Brendan Rodgers Focusing on Wrong Areas with Liverpool's Chase of Mohamed Salah

Matt Ladson@mattladsonFeatured ColumnistJanuary 20, 2014

Schalke's Atsuto Uchida, left, and Basel's Mohamed Salah challenge for the ball during the Champions League group E soccer match between FC Schalke 04 and FC Basel in Gelsenkirchen, Germany, Wednesday, Dec.11,2013. (AP Photo/Frank Augstein)
Frank Augstein/Associated Press

Liverpool are finally "ready" to bid for Mohamed Salah according to reports.

The Egyptian winger has been linked with a move to Anfield throughout the January transfer window. However, the valuation by his current club Basel is proving the stumbling block thus far.

Basel are reported to want £12 million for the 21-year-old, while Liverpool are prepared to bid around £7 million, according to ESPN.

Salah is clearly a talented player—although being dubbed the "Egyptian Messi" is never helpful—and would suit Liverpool's style of play.

However, the apparent pursuit of the player seems to be a case of "right player, wrong time".

The current Liverpool side are, as proven by the last two roller-coaster performances, wonderful in attack but woeful at the back.

Brendan Rodgers changed to 4-4-2 against Aston Villa on Saturday, a huge error by the manager. Hopefully, he will quickly revert to the hugely more successful and suitable 4-3-3 shape that has produced the best performances of the season, such as the thrashing of Tottenham.

Salah would slot into the Liverpool side in one of those wide-forward roles, comfortable on either side. But Liverpool's attack isn't their area of need; Luis Suarez, Daniel Sturridge, Raheem Sterling and Philippe Coutinho are four players competing for three positions.

Meanwhile, huge questions persist at the other end of the pitch. The full-back areas are of major concern and Steven Gerrard is unlikely to provide a long-term solution to the holding midfield role.

It's those two areas that should be the most pressing for Rodgers and Liverpool.

Indeed, signing an attacking player should be the lowest of the priorities, unless it were to be a young striker to provide cover for Suarez and Sturridge, such as Burnley's Danny Ings—somebody who can develop and replace Iago Aspas in the squad, allowing him to leave.



Within Rodgers' system, the full-backs are absolutely vital, and right now they're the biggest worry. Glen Johnson is woefully off form, while Aly Cissokho won't be getting in the squad, let alone the first XI, once Jon Flanagan or Jose Enrique return to fitness.

MANCHESTER, ENGLAND - DECEMBER 26:  Yaya Toure of Manchester City is closed down by Glen Johnson of Liverpool during the Barclays Premier League match between Manchester City and Liverpool at Etihad Stadium on December 26, 2013 in Manchester, England.  (P
Alex Livesey/Getty Images

Johnson's time at Anfield appears to be coming to an end and a replacement needs to be signed. Barcelona's Martin Montoya has been linked, while talk of Micah Richards has cooled.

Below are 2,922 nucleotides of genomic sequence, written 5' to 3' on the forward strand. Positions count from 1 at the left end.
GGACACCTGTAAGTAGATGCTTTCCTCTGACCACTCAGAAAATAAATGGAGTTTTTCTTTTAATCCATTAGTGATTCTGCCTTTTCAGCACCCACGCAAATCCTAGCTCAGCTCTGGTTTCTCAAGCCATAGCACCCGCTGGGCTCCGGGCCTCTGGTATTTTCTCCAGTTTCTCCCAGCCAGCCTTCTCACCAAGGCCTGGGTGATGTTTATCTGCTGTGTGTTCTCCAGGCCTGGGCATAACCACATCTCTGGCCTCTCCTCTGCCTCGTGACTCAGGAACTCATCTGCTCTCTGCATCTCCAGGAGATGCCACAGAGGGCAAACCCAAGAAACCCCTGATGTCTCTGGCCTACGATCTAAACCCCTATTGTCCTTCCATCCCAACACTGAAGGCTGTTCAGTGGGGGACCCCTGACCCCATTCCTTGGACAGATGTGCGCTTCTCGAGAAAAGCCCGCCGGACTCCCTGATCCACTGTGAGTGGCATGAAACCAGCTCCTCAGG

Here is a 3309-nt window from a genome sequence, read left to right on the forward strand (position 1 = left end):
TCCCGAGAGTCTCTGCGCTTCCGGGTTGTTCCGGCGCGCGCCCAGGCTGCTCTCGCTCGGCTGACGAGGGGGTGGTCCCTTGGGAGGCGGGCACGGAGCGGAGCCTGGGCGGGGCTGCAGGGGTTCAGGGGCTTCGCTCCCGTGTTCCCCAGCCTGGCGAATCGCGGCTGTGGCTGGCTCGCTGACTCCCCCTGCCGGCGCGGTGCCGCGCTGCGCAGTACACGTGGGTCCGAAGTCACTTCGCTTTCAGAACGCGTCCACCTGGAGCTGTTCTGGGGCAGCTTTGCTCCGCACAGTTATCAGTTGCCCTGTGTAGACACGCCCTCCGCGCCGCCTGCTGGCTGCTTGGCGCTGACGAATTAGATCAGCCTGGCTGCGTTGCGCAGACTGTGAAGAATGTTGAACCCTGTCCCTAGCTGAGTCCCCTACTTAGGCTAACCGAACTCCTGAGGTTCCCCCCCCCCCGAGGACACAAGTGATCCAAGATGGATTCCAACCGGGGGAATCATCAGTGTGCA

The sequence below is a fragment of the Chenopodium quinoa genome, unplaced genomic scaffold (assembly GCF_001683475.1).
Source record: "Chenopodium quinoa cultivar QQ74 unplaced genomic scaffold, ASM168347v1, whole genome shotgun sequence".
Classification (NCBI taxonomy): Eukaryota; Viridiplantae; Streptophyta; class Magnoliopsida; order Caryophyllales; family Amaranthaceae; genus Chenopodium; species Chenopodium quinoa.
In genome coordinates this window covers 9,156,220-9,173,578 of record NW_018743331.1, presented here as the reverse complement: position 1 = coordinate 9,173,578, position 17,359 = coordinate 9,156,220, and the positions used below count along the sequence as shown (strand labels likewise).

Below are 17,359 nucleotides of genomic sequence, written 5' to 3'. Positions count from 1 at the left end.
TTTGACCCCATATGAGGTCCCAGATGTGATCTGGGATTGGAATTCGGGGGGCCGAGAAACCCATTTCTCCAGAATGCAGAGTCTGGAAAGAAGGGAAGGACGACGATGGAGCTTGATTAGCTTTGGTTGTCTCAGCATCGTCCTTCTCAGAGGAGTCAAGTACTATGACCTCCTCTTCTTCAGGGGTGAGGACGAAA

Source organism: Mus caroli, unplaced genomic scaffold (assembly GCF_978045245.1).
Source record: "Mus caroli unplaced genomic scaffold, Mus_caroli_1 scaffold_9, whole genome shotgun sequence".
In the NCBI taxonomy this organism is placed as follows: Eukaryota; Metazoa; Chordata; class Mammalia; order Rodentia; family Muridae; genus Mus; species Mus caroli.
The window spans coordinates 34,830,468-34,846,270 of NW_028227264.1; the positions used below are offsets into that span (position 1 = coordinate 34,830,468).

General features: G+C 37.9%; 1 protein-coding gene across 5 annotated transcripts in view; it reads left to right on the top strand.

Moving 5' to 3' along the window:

The Man City player would be a perfect signing, as I detailed back in October.

Meanwhile, on the other side, neither Flanagan or Enrique are long-term solutions to the perennial problem position at Anfield. A top quality left-back, somebody who has the energy and technical attributes to play the role as desired by the manger, is required.


Holding Midfield

LIVERPOOL, ENGLAND - JANUARY 18:  Brendan Rodgers, manager of Liverpool talks to Steven Gerrard during the Barclays Premier League match between Liverpool and Aston Villa at Anfield on January 18, 2014 in Liverpool, England.  (Photo by Michael Regan/Getty
Michael Regan/Getty Images

The idea of Gerrard being converted to play as a "regista"—a holding midfielder—is a wonderfully romantic one.

Indeed, it may prove possible, but only within a three-man midfield with two dynamic, energetic players ahead of him. Within the current squad, that would be Joe Allen and Jordan Henderson; able to do the pressing ahead of Gerrard.

That Rodgers chose to expose Gerrard within the midfield he opted for on Saturday was extremely naive. After talking his captain up in the role, Rodgers then stitched him up.

Many managers have played Gerrard as a regular central midfielder in a 4-4-2 formation—Gerard Houllier, Rafa Benitez, Roy Hodgson, Fabio Capello, Sven Goran Eriksson—all of them realised it did not work. Presumably Rodgers hadn't seen any of this in the past fifteen years and felt the need to give it a go himself. He found out the hard way.

Gerrard as the holding midfielder, in a three-man midfield within the 4-3-3 shape, has potential against certain sides but on the highest level, I doubt it will work. Gerrard is not mobile enough or comfortable in the role to be able to do it against the best sides in Europe—against whom Liverpool hope to be playing in the Champions League next season.

Liverpool need to sign a top quality holding midfielder, with Gerrard's role and the reliance upon him being reduced.

Salah would be great, but, as a former Liverpool manager once said, it would be like asking for a sofa and being bought a lamp.


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